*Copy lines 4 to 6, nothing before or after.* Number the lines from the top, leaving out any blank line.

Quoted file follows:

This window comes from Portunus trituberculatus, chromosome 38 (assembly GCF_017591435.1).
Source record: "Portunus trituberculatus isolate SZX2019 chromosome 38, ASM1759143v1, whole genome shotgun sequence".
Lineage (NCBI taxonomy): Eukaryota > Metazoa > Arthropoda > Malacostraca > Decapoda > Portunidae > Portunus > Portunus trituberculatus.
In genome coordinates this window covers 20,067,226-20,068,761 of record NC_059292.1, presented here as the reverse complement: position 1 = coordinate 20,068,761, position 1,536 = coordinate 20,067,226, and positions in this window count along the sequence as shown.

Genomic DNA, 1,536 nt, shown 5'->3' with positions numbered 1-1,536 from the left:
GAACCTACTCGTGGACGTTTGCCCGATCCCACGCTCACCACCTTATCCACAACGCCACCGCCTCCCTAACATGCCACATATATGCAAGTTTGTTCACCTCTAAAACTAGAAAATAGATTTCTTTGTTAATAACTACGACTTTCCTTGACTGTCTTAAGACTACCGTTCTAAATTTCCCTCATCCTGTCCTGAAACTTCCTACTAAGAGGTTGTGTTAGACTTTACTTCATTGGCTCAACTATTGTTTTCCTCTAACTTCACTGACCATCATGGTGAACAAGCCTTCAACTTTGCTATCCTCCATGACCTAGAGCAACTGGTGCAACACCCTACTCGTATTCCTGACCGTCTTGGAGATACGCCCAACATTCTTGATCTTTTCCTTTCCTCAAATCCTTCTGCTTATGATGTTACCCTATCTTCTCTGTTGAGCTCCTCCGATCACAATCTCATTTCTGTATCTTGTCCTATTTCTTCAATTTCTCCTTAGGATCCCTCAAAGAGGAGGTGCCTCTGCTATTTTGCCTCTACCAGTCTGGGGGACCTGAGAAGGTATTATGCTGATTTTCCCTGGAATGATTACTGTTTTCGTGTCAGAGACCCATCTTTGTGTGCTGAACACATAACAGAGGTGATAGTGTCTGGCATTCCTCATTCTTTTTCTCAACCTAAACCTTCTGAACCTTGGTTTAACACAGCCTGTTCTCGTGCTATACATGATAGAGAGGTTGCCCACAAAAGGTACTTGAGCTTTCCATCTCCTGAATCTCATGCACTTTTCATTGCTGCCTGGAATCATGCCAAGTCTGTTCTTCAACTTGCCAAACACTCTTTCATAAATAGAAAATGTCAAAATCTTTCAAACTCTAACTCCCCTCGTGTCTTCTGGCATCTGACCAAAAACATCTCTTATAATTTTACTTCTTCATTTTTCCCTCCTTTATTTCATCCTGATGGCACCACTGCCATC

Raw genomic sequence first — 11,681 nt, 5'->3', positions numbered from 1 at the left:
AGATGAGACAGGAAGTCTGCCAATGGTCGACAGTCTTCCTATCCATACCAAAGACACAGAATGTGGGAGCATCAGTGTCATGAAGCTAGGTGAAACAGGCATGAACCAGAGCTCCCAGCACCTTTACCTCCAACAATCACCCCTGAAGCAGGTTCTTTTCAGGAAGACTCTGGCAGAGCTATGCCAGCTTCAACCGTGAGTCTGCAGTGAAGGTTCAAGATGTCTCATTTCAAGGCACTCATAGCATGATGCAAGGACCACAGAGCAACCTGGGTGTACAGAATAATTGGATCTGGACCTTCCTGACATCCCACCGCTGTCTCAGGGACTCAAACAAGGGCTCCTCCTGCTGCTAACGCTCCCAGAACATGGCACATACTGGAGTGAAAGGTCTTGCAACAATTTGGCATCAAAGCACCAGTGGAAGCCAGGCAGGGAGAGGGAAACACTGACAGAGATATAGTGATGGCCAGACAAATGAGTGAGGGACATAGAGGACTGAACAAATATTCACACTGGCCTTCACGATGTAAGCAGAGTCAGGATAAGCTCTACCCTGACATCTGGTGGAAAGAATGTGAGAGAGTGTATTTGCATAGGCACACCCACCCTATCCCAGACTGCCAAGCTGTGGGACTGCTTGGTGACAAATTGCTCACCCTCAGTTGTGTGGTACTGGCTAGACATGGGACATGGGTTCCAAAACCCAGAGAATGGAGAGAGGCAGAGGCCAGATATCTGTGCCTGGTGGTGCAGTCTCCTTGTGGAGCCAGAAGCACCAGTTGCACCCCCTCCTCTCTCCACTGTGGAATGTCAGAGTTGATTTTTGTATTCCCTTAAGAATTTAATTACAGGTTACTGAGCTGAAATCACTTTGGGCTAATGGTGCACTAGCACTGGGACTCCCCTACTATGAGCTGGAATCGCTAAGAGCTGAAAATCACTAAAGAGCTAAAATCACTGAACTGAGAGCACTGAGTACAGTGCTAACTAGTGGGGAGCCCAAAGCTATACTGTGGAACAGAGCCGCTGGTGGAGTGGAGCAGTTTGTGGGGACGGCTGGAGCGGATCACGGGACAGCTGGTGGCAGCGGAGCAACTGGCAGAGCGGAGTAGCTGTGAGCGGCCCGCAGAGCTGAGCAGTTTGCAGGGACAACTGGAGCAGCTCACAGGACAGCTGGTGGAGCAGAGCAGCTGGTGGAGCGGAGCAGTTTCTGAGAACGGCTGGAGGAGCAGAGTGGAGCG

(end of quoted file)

In genome coordinates this window covers 20,067,226-20,068,761 of record NC_059292.1, presented here as the reverse complement: position 1 = coordinate 20,068,761, position 1,536 = coordinate 20,067,226, and positions in this window count along the sequence as shown.

Genomic DNA, 1,536 nt, shown 5'->3' with positions numbered 1-1,536 from the left:
GAACCTACTCGTGGACGTTTGCCCGATCCCACGCTCACCACCTTATCCACAACGCCACCGCCTCCCTAACATGCCACATATATGCAAGTTTGTTCACCTCTAAAACTAGAAAATAGATTTCTTTGTTAATAACTACGACTTTCCTTGACTGTCTTAAGACTACCGTTCTAAATTTCCCTCATCCTGTCCTGAAACTTCCTACTAAGAGGTTGTGTTAGACTTTACTTCATTGGCTCAACTATTGTTTTCCTCTAACTTCACTGACCATCATGGTGAACAAGCCTTCAACTTTGCTATCCTCCATGACCTAGAGCAACTGGTGCAACACCCTACTCGTATTCCTGACCGTCTTGGAGATACGCCCAACATTCTTGATCTTTTCCTTTCCTCAAATCCTTCTGCTTATGATGTTACCCTATCTTCTCTGTTGAGCTCCTCCGATCACAATCTCATTTCTGTATCTTGTCCTATTTCTTCAATTTCTCCTTAGGATCCCTCAAAGAGGAGGTGCCTCTGCTATTTTGCCTCTACCAGTCTGGGGGACCTGAGAAGGTATTATGCTGATTTTCCCTGGAATGATTACTGTTTTCGTGTCAGAGACCCATCTTTGTGTGCTGAACACATAACAGAGGTGATAGTGTCTGGCATTCCTCATTCTTTTTCTCAACCTAAACCTTCTGAACCTTGGTTTAACACAGCCTGTTCTCGTGCTATACATGATAGAGAGGTTGCCCACAAAAGGTACTTGAGCTTTCCATCTCCTGAATCTCATGCACTTTTCATTGCTGCCTGGAATCATGCCAAGTCTGTTCTTCAACTTGCCAAACACTCTTTCATAAATAGAAAATGTCAAAATCTTTCAAACTCTAACTCCCCTCGTGTCTTCTGGCATCTGACCAAAAACATCTCTTATAATTTTACTTCTTCATTTTTCCCTCCTTTATTTCATCCTGATGGCACCACTGCCATC